‘The Influence of Fry and Drew’ Conference, Keynote 2
Elizabeth Darling, ‘The Conditions for an Architecture for To-day: A discussion of the inter-war architectural scene in England’
Taking its cue from the title of a 1938 lecture by Wells Coates, this paper considers the conditions that created the generation of architects in inter-war England that included Jane Drew and Maxwell Fry. Its ultimate concern is to offer some conclusions about how such conditions shaped Fry and Drew’s desire to transform space and society in particular, and, at a broader level, the nature of English modernism as a whole.
The paper will explore several conditions in order to achieve this goal. Chief among them are the educational contexts in which Drew and Fry studied, and hence what this might tell us about the modernisms they would practise. Among the earliest of the generation of women to train professionally, Drew attended the Architectural Association at a time when it was just beginning its shift towards a more avowedly ‘modern’ stance. Fry, by contrast, was a product of the Liverpool Beaux-Arts system that the AA would eschew not long after Drew graduated. Important too, were the intellectual milieux which the pair inhabited, and their friendship networks. This is evident in the comradeship of Coates and Fry, an alliance forged following their first meeting some time in 1923-4. Out of this emerged a commitment to training themselves in modern culture and to make connections with allied avant-garde groups, a strategy which allowed them to become the natural leaders of an institutionalising English modern movement. Drew, likewise, shared a network of progressive friends – such as the Communist architect Justin Blanco White –an engagement particularly with modern art, and an equal skill at organisation and propagandising, something which did much to keep the movement alive during the war years.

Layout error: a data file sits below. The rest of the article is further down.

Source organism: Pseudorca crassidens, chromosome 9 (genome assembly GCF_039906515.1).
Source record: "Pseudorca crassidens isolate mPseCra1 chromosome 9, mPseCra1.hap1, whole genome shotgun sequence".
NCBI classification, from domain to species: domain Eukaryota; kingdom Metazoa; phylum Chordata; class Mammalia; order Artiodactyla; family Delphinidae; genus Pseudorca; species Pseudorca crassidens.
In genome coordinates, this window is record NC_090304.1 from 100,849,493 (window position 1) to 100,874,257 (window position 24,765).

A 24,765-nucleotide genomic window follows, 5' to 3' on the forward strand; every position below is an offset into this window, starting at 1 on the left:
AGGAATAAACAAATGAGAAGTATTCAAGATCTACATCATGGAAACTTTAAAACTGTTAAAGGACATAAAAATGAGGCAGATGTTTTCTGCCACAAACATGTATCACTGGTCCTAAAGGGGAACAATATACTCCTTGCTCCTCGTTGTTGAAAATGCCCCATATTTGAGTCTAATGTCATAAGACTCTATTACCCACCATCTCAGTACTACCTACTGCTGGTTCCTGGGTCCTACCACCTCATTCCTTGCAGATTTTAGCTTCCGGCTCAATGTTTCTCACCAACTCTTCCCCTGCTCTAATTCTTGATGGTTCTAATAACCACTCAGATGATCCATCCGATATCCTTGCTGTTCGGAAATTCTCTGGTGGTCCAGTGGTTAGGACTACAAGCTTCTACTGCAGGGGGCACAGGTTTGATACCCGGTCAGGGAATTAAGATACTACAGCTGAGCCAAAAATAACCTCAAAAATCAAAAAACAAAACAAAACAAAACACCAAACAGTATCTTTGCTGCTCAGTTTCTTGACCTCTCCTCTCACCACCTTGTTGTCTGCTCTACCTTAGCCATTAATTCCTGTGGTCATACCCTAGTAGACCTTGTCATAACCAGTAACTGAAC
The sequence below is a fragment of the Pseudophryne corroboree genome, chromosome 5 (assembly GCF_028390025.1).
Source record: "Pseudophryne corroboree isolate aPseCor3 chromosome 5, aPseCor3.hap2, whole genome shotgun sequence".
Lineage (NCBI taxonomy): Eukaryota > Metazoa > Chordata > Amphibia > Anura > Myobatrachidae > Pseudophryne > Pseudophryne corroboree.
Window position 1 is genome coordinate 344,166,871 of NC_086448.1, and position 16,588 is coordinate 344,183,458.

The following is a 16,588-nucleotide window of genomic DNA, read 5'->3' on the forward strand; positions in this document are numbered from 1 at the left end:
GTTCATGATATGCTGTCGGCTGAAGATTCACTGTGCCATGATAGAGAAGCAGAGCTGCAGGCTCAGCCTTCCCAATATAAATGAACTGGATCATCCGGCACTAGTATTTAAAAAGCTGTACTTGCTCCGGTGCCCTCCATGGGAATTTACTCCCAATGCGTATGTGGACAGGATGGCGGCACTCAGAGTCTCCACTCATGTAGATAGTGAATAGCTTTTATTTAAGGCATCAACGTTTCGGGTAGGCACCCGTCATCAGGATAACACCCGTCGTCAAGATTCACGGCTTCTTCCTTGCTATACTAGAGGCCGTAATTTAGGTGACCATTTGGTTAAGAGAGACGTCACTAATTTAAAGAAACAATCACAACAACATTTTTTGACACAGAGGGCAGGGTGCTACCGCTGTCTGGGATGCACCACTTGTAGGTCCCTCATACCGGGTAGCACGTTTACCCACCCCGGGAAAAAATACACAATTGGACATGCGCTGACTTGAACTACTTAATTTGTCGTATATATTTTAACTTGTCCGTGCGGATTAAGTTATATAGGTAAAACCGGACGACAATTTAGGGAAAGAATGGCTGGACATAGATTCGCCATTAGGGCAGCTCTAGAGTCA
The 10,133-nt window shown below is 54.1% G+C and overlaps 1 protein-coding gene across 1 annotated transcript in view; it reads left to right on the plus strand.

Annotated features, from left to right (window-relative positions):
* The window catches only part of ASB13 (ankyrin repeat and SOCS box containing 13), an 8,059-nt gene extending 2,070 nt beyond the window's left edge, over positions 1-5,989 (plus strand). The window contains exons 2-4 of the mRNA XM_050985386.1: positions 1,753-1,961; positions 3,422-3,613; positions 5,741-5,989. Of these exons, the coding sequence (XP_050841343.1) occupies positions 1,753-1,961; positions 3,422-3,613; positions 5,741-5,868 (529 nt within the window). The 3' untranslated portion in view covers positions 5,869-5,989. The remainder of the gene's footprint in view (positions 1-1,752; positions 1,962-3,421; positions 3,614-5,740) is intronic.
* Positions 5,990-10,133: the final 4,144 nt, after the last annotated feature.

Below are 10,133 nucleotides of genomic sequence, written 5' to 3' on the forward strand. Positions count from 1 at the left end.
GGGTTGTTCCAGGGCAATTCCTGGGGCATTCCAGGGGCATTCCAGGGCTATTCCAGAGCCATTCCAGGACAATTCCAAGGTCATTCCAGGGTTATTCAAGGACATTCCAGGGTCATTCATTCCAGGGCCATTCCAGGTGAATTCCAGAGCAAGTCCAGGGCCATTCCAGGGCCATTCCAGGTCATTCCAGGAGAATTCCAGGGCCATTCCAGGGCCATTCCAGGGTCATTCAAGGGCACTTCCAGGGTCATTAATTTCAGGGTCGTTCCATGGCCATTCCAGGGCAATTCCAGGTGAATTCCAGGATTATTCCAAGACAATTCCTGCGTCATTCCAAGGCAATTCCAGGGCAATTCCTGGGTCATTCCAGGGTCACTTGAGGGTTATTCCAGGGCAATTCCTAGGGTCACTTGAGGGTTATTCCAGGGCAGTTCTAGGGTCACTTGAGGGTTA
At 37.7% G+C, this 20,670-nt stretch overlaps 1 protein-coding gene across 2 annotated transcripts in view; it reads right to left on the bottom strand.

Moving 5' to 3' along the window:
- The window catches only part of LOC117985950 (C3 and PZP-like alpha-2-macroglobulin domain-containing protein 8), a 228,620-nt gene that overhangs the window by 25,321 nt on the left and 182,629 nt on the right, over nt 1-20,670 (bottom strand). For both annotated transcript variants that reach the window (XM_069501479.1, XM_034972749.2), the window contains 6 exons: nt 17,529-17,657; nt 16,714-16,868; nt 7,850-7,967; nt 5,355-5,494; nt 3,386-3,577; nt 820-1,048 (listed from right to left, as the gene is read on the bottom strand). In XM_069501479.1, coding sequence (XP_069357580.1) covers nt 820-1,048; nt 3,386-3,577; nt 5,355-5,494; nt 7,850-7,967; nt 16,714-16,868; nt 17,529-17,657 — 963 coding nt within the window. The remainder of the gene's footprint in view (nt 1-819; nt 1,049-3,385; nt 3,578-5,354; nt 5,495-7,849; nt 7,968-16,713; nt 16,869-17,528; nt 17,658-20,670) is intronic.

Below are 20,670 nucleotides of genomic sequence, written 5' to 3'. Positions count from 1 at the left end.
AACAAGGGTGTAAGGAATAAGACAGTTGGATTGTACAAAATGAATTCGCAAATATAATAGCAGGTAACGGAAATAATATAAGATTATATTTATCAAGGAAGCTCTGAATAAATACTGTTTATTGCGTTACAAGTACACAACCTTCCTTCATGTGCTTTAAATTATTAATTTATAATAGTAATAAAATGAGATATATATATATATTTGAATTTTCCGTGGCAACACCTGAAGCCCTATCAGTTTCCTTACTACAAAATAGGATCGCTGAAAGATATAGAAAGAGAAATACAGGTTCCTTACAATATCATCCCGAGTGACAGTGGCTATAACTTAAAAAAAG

Referencing other collaborations, and key inter-war architectural projects, particularly by Fry, the paper concludes its concern to contextualise the English side of Drew and Fry’s modernism.
Elizabeth Darling works on 20th century British architectural history with a particular interest in inter-war modernism, social housing, and gender. She has published on the nature of authorship in the design process; the innovative practices of the inter-war voluntary housing sector, the housing consultant Elizabeth Denby and the relationship between citizenship and the reform of domestic space in inter-war Britain. Her book, on British architectural modernism, Re-forming Britain: Narratives of Modernity before Reconstruction, was published by Routledge in early 2007 while an edited volume (with Lesley Whitworth), Women and the Making of Built Space in England, 1870-1950 was published by Ashgate in autumn 2007. Her research focuses on three main areas: the link between urban renewal and social (especially child welfare) reform in the slums of Edinburgh in the early 20th century; the arena in which progressive ideas about design and space were developed and disseminated in 1920s Britain, and an in-depth study of the work and life of the architect-engineer Wells Wintemute Coates, which research is supported by funding from the Paul Mellon Centre for the Study of British Art and the RIBA Research Trust. She is most recently the author of Wells Coates, published by the RIBA in collaboration with the 20th Century Society & English Heritage (2012).